This is the introductory piece to our symposium on transforming America’s Criminal Legal System, click here to read all posts in the series.
Almost every criminal law textbook starts with a discussion of the foundational assumptions that undergird our criminal legal system. You learn that the difference between a crime and a civil wrong is the expressed hatred, fear, or contempt of the community. That moral condemnation justifies carceral punishment because it labels criminals as dangerous elements who threaten the integrity of our society and disrupt the lives of everyday law-abiding citizens. We exhibit caution in imposing grave criminal punishment by raising the standard of proof to beyond a reasonable doubt, providing procedural protections against unfair prosecution, and enshrining defendants’ rights in our constitution. However, in today’s criminal legal system these high-minded justifications and prophylactic measures merely provide a veneer of legitimacy for a broken system.
Guilty pleas have replaced trials, policing is concentrated in low income BIPOC communities, and prosecutorial discretion allows DAs to punish individuals in ways vastly disproportionate to the “criminal” conduct that occurred or the harm they caused. There is a double speak that exists within criminal law. The expressed values of the system do not represent the aims of the actors that operate it. Community condemnation maybe what we tell ourselves justifies criminalizing a person, but in reality how we define criminal behavior is rooted in racist pearl clutching as Kimberlé Crenshaw describes in her article Fear of a Black Uprising.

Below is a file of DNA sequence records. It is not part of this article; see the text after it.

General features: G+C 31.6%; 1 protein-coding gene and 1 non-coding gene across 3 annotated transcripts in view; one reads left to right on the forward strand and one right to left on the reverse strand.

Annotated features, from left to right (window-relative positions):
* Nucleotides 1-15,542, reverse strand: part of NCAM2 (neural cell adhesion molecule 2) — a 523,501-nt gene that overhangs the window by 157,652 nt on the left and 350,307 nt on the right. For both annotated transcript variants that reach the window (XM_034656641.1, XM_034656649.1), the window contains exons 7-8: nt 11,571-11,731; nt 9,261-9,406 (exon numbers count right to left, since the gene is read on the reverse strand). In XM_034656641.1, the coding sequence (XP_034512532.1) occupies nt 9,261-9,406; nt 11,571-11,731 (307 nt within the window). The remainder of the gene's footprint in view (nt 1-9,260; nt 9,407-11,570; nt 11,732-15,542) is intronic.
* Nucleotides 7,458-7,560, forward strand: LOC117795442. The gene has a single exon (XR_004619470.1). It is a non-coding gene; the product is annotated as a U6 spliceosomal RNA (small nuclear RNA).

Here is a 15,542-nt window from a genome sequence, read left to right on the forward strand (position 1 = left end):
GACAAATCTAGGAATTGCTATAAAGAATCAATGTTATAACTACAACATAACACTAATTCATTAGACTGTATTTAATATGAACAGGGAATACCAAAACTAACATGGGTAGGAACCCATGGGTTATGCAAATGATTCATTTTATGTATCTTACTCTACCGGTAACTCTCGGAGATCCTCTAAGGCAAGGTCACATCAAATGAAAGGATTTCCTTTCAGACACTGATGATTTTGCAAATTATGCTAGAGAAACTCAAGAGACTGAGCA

The Movement for Black Lives, community activists, and demonstrators across the country have forced a national conversation around policing and criminal justice reform. Policies once considered fringe are now being openly discussed by politicians and the media. Although substantive change has not always followed these efforts to shift the narrative, more people are realizing how deeply oppressive the current system is. Inspired by this push to demand change, we here at the LPE blog have started this symposium.
Although issues of police brutality and racist law enforcement practices have gotten much deserved attention in the media, the system is complicated. Many of the practices and decisions that perpetuate oppression are overlooked. In the spirit of what the Movement for Black Lives has demanded – true systemic transformation – we hope this symposium provides insight into how the criminal legal system targets vulnerable individuals and communities, as well as specific issues that need to be addressed before true justice is achieved. We hope that this is the start of a larger conversation that encourages readers to critically challenge those foundational principles that our criminal legal system was built on. If you’re interested in joining the conversation, pitch us!